HAVANA (Reuters) - Cuba on Tuesday said an American accused of kidnapping his two young sons in Florida and fleeing with them by boat to the communist-led island would be turned over to U.S. authorities.
The foreign ministry announced the decision in a terse statement saying Joshua Michael Hakken, a fugitive from U.S. justice, would be handed over with wife Sharyn and their children.
Hakken had surfaced in Cuba on Tuesday and was holed up with his family at the Hemingway Marina near Havana.
Reuters and other media outlets had attempted to speak with Hakken when he appeared briefly before reporters to stow away gear and secure the hatch on a small blue and white sailboat named Salty at the marina.
But Hakken, a stocky man who was bearded and wearing shorts and a dark green baseball cap, shook his head 'no' when asked if would answer any questions.
He then disappeared into a nearby building which was roped off and plainclothes security guards equipped with walkie-talkies at the marina prevented journalists from asking any further questions.
The foreign ministry said Hakken had arrived at the marina on Sunday afternoon.
A State Department official said earlier that the United States was receiving "very good cooperation from the Cuban authorities" in the Hakken case and was providing "all appropriate assistance to the family."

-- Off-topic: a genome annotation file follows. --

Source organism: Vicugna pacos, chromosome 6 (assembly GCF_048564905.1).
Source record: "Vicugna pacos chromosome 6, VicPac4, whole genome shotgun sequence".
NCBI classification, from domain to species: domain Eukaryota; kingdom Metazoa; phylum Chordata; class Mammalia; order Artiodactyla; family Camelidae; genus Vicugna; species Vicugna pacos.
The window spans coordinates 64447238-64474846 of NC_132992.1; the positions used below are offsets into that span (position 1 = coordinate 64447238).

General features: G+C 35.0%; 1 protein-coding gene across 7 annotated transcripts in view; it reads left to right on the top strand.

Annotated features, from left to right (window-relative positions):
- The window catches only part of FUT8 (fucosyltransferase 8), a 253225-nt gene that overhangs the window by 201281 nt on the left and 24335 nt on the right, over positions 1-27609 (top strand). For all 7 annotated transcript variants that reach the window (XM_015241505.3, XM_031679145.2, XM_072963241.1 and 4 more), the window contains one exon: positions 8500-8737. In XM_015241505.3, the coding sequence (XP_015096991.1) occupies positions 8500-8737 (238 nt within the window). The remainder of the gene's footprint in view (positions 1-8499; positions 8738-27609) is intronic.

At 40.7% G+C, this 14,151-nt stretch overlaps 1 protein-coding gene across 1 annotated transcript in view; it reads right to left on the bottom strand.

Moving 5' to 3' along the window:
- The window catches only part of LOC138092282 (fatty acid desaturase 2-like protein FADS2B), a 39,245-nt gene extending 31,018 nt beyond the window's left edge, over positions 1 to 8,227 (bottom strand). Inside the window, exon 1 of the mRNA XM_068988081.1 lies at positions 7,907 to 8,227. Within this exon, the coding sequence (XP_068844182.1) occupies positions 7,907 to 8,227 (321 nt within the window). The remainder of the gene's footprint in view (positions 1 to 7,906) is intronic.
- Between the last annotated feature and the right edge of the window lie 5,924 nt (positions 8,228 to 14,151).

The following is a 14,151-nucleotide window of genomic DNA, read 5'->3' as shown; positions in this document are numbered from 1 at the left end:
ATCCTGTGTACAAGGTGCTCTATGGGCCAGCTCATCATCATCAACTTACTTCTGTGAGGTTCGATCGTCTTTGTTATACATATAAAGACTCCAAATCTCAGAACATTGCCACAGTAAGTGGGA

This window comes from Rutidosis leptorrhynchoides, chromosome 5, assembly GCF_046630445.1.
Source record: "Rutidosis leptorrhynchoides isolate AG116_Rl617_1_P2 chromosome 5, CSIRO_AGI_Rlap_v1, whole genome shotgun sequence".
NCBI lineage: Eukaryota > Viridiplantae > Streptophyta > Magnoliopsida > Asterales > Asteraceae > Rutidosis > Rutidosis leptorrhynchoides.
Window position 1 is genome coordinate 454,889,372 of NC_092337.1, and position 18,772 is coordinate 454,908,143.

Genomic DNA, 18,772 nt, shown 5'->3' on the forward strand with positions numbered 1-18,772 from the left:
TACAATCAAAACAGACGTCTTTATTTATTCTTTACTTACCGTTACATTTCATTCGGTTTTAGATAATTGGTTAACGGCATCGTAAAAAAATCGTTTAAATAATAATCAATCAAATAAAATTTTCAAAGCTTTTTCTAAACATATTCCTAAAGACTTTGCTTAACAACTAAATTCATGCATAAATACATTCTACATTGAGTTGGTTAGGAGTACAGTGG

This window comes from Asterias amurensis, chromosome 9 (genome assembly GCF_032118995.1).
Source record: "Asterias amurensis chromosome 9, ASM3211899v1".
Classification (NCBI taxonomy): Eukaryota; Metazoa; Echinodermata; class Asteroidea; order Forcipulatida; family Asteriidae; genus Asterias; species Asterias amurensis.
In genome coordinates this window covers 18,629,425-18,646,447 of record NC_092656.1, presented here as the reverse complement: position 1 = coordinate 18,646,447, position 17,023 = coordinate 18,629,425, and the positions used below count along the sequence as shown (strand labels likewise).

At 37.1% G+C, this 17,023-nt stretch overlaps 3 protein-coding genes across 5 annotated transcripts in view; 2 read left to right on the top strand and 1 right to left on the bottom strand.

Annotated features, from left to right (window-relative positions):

Washington and Havana have no extradition agreement and tensions flared between the two Cold War enemies during the Elian Gonzalez child custody battle more than a decade ago. But there were few if any parallels between the Hakken case and Gonzalez saga, which involved a boy plucked from an inner tube off Florida after his mother and others drowned while fleeing Cuba. He was ultimately returned to his father in Cuba.
Hakken, who is wanted on two counts of kidnapping and other charges including interference with child custody, is accused of breaking into his mother-in-law's home north of Tampa, Florida, last Wednesday and tying her up with zip ties. He then fled with his sons, 4-year-old Cole and 2-year-old Chase, the Hillsborough County Sheriff's Office said.
Hours later, Hakken, his wife, and the children left from a dock in Madeira Beach, Florida, aboard the Salty, their recently purchased 25-foot (7.6-meter) sailboat, investigators said.
Hakken knew long before he went to his mother-in-law's home that he and his wife had lost custody of the children, authorities said.
The boys wound up with their maternal grandmother after the Hakkens attended an "anti-government" rally in June in Louisiana, where police said they found Hakken in the family's hotel room with a gun, marijuana and knife, talking about a "journey to Armageddon," according to the Tampa Times newspaper.
Hakken was charged with marijuana possession and the boys were placed in a foster home, where Hakken later showed up armed with a gun, the Times quoted authorities as saying.
Louisiana officials then sent the boys to live in Tampa with their maternal grandmother Patricia Hauser.
Warrants issued in Hillsborough County, in addition to kidnapping and interfering with child custody, charges of child neglect, false imprisonment, burglary with battery and stealing Hauser's car.
Additional reporting by Saundra Amrhein in Tampa; Editing by Tom Brown and Eric Walsh